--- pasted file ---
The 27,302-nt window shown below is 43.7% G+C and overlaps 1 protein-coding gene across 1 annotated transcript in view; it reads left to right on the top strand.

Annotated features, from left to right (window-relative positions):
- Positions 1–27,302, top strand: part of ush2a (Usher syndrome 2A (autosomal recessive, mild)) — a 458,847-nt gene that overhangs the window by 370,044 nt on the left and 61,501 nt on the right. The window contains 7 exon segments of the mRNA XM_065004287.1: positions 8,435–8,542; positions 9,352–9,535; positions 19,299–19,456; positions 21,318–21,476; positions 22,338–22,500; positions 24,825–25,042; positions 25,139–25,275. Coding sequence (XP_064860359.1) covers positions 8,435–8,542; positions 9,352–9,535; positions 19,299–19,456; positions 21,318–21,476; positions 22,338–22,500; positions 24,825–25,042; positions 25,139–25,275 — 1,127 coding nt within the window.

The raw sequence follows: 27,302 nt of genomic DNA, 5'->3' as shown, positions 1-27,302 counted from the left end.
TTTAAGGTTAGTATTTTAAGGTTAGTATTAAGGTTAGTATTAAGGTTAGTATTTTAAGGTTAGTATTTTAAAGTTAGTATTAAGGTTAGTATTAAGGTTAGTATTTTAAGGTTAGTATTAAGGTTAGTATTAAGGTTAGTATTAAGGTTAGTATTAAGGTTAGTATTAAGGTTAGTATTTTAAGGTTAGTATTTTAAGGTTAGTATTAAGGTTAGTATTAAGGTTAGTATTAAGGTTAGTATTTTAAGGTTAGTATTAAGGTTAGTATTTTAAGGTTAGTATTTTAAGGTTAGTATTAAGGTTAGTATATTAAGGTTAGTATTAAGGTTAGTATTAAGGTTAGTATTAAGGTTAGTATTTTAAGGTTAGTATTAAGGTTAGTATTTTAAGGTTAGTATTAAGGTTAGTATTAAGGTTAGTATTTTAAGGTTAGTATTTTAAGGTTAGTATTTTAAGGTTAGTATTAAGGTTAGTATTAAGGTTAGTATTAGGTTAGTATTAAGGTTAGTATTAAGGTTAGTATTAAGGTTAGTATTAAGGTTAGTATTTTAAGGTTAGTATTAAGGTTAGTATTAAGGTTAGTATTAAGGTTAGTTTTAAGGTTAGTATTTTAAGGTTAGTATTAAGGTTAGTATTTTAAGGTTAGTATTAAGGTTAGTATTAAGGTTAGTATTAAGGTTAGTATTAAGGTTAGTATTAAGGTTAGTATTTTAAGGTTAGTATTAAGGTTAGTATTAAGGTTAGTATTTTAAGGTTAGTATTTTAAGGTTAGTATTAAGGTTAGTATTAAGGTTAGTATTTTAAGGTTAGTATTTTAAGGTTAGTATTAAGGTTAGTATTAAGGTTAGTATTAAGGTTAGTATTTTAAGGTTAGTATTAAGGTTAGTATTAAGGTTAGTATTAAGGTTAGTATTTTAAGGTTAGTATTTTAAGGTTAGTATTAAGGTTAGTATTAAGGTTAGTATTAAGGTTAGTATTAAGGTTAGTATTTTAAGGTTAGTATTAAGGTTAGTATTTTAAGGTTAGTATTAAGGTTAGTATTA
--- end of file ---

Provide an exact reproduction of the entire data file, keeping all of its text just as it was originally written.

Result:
The 27,302-nt window shown below is 43.7% G+C and overlaps 1 protein-coding gene across 1 annotated transcript in view; it reads left to right on the top strand.

Annotated features, from left to right (window-relative positions):
- Positions 1–27,302, top strand: part of ush2a (Usher syndrome 2A (autosomal recessive, mild)) — a 458,847-nt gene that overhangs the window by 370,044 nt on the left and 61,501 nt on the right. The window contains 7 exon segments of the mRNA XM_065004287.1: positions 8,435–8,542; positions 9,352–9,535; positions 19,299–19,456; positions 21,318–21,476; positions 22,338–22,500; positions 24,825–25,042; positions 25,139–25,275. Coding sequence (XP_064860359.1) covers positions 8,435–8,542; positions 9,352–9,535; positions 19,299–19,456; positions 21,318–21,476; positions 22,338–22,500; positions 24,825–25,042; positions 25,139–25,275 — 1,127 coding nt within the window.

The raw sequence follows: 27,302 nt of genomic DNA, 5'->3' as shown, positions 1-27,302 counted from the left end.
TTTAAGGTTAGTATTTTAAGGTTAGTATTAAGGTTAGTATTAAGGTTAGTATTTTAAGGTTAGTATTTTAAAGTTAGTATTAAGGTTAGTATTAAGGTTAGTATTTTAAGGTTAGTATTAAGGTTAGTATTAAGGTTAGTATTAAGGTTAGTATTAAGGTTAGTATTAAGGTTAGTATTTTAAGGTTAGTATTTTAAGGTTAGTATTAAGGTTAGTATTAAGGTTAGTATTAAGGTTAGTATTTTAAGGTTAGTATTAAGGTTAGTATTTTAAGGTTAGTATTTTAAGGTTAGTATTAAGGTTAGTATATTAAGGTTAGTATTAAGGTTAGTATTAAGGTTAGTATTAAGGTTAGTATTTTAAGGTTAGTATTAAGGTTAGTATTTTAAGGTTAGTATTAAGGTTAGTATTAAGGTTAGTATTTTAAGGTTAGTATTTTAAGGTTAGTATTTTAAGGTTAGTATTAAGGTTAGTATTAAGGTTAGTATTAGGTTAGTATTAAGGTTAGTATTAAGGTTAGTATTAAGGTTAGTATTAAGGTTAGTATTTTAAGGTTAGTATTAAGGTTAGTATTAAGGTTAGTATTAAGGTTAGTTTTAAGGTTAGTATTTTAAGGTTAGTATTAAGGTTAGTATTTTAAGGTTAGTATTAAGGTTAGTATTAAGGTTAGTATTAAGGTTAGTATTAAGGTTAGTATTAAGGTTAGTATTTTAAGGTTAGTATTAAGGTTAGTATTAAGGTTAGTATTTTAAGGTTAGTATTTTAAGGTTAGTATTAAGGTTAGTATTAAGGTTAGTATTTTAAGGTTAGTATTTTAAGGTTAGTATTAAGGTTAGTATTAAGGTTAGTATTAAGGTTAGTATTTTAAGGTTAGTATTAAGGTTAGTATTAAGGTTAGTATTAAGGTTAGTATTTTAAGGTTAGTATTTTAAGGTTAGTATTAAGGTTAGTATTAAGGTTAGTATTAAGGTTAGTATTAAGGTTAGTATTTTAAGGTTAGTATTAAGGTTAGTATTTTAAGGTTAGTATTAAGGTTAGTATTA